THE EXCITING PLACE TO BE
“Kim, take that picture.”
So I took it. It’s just grass.
“It’s just grass, Austin.”
“I know – but it hasn’t been mowed for Four Months!” That’s because his new kabeer chickens are like feathered goats.
Exciting,, right… yeah.
Ok, this happened a little bit before that:
One wheel still connected with solid ground, and David had to sit inside with his foot on the brake until rescue arrived… about twenty minutes. Our wonderful neighbors at Sigatoka River Safari came over with a tractor and pulled the truck up. (I missed all this drama, and just started up the hill as the tractor was leaving. – Got the photo from one of the kids’ phones by bluetooth.)
Maybe in honor of those twin kids (baby goats) last week, the Universe gave me two more “twins” this week.
Fiddlehead fern, a local wild edible plant normally looks like the photo on the left, but for the first time I’ve cooked it, there was a twinned one:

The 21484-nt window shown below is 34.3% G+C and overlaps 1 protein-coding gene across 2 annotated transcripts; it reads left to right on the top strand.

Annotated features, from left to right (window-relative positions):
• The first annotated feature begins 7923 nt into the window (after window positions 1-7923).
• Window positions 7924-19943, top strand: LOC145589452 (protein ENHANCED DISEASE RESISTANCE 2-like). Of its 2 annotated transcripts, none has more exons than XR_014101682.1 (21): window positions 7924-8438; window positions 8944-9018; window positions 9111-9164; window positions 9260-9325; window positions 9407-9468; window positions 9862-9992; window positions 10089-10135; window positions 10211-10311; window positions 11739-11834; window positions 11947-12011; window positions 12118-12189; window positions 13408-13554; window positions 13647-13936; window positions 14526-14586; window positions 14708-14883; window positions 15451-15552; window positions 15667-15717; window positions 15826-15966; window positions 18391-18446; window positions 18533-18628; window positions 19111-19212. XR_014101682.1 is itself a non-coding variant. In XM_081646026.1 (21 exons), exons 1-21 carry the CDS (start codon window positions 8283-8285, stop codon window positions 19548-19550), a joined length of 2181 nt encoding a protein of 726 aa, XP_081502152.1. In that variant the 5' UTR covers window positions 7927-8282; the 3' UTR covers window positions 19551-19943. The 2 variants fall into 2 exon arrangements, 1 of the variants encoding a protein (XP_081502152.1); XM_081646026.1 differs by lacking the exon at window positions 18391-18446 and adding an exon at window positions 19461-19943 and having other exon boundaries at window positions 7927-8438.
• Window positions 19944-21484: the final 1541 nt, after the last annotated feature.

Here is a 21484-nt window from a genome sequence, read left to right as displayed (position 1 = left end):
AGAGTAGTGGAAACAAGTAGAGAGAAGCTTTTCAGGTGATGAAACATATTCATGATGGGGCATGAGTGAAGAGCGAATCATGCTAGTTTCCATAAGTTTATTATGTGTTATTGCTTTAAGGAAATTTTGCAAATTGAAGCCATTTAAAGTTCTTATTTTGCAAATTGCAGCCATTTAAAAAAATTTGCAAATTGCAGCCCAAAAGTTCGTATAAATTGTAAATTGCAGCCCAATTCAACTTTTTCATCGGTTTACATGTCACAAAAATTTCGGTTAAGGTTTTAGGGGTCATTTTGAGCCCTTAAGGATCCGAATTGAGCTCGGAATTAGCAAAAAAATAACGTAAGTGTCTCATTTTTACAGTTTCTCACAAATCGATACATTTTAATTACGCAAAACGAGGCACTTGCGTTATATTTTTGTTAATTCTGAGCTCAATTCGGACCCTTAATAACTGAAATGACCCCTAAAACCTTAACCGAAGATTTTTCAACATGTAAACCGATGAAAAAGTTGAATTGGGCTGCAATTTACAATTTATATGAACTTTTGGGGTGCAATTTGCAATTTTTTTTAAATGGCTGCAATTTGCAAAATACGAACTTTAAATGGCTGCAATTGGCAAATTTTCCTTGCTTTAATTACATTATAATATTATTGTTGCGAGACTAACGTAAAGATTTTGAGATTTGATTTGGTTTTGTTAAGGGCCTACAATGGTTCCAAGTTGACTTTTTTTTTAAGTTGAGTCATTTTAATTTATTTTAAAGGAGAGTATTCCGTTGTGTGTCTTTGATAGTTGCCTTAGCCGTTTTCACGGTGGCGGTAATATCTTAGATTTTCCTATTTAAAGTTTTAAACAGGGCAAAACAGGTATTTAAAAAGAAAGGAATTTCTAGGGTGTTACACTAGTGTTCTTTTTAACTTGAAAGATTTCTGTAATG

I thought it was odd. Austin told me to take the picture.
The second “twin” was this:
Who ever heard of a double lid on a tin can? The downside is that Austin won’t let me throw this can away. Is there a market for such oddities?
My final shot for the week.
It was a first, and so totally unexpected it knocked our socks off:
these guests, Phil and Sarah, arrived with a WAKA for us. A waka is bundle of yaqona (kava), the ceremonial root, normally presented like this to a village chief. They had heard that yaqona would make a good present to hosts to say “thank you for welcoming us to your home.” A small pack of powdered grog does say that – but this size waka says “thank you for opening your entire village to us” – ha ha ha. We were so shocked!
Anyway, we are very grateful for this valuable present. We will hold onto this waka, and when it is time to hold an opening ceremony for the Happy Chicken project in some new location – we will use it to observe the highest customs of Fiji protocol.
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Happy week, everybody.
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